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Can the Myers-Briggs Personality Test Determine If You Are a Good Fit for a Job?

Can the Myers-Briggs Personality Test Determine If You Are a Good Fit for a Job?


By Dr. Marie Gould Harper
Program Director, Management at American Public University

I always thought of the Myers-Briggs personality test as a skills inventory to be used during career development. I believe it’s a useful tool to assist individuals in determining what they like to do, which careers they should pursue and their chances of success.

My Myers-Briggs profile is an ENFP. I fall into the Diplomat group and am considered a “campaigner.” Also, I am a free spirit who champions for the underdog, levels the playing field, sees the big picture and believes that there is a solution for every problem.

[Workplace situations can become difficult at times. What’s the best way to handle a difficult employee conversation?]

However, when my potential employer asked me to complete the Myers-Briggs test as part of a pre-employment process, I thought the request was odd. Normally, this test is administered after employment, as a part of the career development process.

Just before I left that job, the company psychologist shared why the test was administered to me before I was hired. The unit where I would be working had a high turnover rate and much of the feedback from exit interviews indicated a problem with the unit’s leader.

Although the unit leader had received coaching because she was considered an asset to the organization’s future plans, the company wanted to bring in new people who would “balance” the leader. The psychologist recommended me for the job, he said, because he believed I could bring a sense of “calmness” to the department. My interviews and my Myers-Briggs test suggested that I could level things in the unit.

My unit leader, however, was an ENTP. She was very personable and was good at labor relations and court preparation, especially in regard to writing documents. When our organization went through a merger, she served the senior executives very well.

However, my unit leader experienced problems with her leadership skills. She was out of touch with staff members, could not provide an actionable plan for unit initiatives and had difficulty coaching the VPs of our organization. She concentrated too heavily on debate and small details that were considered irrelevant by others.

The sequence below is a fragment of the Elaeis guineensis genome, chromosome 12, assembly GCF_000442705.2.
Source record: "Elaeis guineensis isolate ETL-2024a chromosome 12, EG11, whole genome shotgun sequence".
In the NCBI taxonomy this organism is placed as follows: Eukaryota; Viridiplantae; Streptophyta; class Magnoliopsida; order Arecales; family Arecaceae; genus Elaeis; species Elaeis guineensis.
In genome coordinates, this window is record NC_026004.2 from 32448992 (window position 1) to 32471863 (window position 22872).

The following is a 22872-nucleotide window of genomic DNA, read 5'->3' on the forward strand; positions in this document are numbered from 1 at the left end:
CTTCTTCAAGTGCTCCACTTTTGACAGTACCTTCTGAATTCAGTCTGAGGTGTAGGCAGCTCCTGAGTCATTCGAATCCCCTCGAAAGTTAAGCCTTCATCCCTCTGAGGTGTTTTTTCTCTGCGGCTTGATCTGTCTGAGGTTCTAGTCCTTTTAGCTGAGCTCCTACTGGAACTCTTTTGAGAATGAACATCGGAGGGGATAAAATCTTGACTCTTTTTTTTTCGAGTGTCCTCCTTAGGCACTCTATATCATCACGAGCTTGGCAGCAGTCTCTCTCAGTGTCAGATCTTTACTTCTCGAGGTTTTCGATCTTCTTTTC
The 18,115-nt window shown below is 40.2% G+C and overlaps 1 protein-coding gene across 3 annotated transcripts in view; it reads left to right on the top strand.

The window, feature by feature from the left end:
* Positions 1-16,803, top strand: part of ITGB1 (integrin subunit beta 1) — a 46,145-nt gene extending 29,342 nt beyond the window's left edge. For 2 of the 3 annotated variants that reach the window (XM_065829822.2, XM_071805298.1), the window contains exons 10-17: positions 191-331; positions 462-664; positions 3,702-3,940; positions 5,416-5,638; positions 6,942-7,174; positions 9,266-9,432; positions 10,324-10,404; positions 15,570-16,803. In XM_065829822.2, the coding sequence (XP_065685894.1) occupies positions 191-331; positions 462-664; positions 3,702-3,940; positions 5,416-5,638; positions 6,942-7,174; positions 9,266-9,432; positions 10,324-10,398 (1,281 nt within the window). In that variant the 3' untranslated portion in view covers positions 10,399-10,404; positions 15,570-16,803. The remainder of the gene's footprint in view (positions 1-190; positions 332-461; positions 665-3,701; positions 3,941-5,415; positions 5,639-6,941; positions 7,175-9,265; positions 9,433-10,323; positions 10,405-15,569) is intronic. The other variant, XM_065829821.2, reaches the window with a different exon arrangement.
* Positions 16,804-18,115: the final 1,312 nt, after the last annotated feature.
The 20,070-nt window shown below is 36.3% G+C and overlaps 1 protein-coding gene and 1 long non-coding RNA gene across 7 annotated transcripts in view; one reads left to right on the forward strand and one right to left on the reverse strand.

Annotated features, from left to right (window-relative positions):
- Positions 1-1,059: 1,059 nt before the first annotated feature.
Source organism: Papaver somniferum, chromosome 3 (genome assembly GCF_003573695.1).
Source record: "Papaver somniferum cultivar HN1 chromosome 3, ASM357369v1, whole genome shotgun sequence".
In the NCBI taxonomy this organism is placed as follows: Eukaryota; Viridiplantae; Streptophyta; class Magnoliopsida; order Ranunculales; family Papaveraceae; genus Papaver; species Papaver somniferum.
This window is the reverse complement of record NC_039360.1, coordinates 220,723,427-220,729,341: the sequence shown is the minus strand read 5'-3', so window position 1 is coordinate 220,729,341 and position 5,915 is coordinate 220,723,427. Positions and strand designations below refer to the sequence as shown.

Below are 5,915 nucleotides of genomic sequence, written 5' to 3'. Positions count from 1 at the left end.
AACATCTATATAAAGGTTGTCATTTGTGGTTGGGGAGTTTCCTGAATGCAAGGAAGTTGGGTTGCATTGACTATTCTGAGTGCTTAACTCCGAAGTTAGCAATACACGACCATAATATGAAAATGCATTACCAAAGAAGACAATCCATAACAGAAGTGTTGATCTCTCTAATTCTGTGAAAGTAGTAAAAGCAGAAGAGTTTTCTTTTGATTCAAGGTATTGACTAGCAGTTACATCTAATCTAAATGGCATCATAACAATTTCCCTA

[How should you stay connected to the people you lead? Learn to appreciate the people who follow your leadership.]

The psychologist’s analysis was correct. I was able to balance things in the unit, but at great personal pain. I wished I had been told the true purpose of undergoing the Myers-Briggs test during the pre-employment process, so I could have made an educated decision as to whether or not I wanted to accept the challenge.

Myers-Briggs Tests Can Be Used to Identify Workplaces that Won’t Suit You

Recently, a friend shared a July 2017 article from the New York website Observer, describing how the Myers-Briggs test can be used to identify the “worst possible workplaces” for each of the 16 personality types identified on the test. Three of us read our profiles and determined they were extremely accurate.

If you are in the process of looking for your next job, consider reading this Observer article. Most of us know whether we are qualified to do a specific job, but it would be helpful to know if we will like the work environment.

You cannot be happy performing a job if you are miserable at work. So use your Myers-Briggs profile to determine if you will be a good fit for the position and organization before they tell you!

About the Author

Dr. Marie Gould Harper is the Program Director of Management at American Public University. She holds an undergraduate degree in psychology from Wellesley College, a master’s degree in instructional systems from Pennsylvania State University and a doctorate in business from Capella University. She is a progressive coach, facilitator, writer, strategist and human resources/organizational development professional with more than 30 years of leadership, project management, and administrative experience. Dr. Gould Harper has worked in both corporate and academic environments.

Dr. Gould Harper is an innovative thinker and strong leader, manifesting people skills, a methodical approach to problems, organizational vision and ability to inspire followers. She is committed to continuous improvement in organizational effectiveness and human capital development, customer service and the development of future leaders.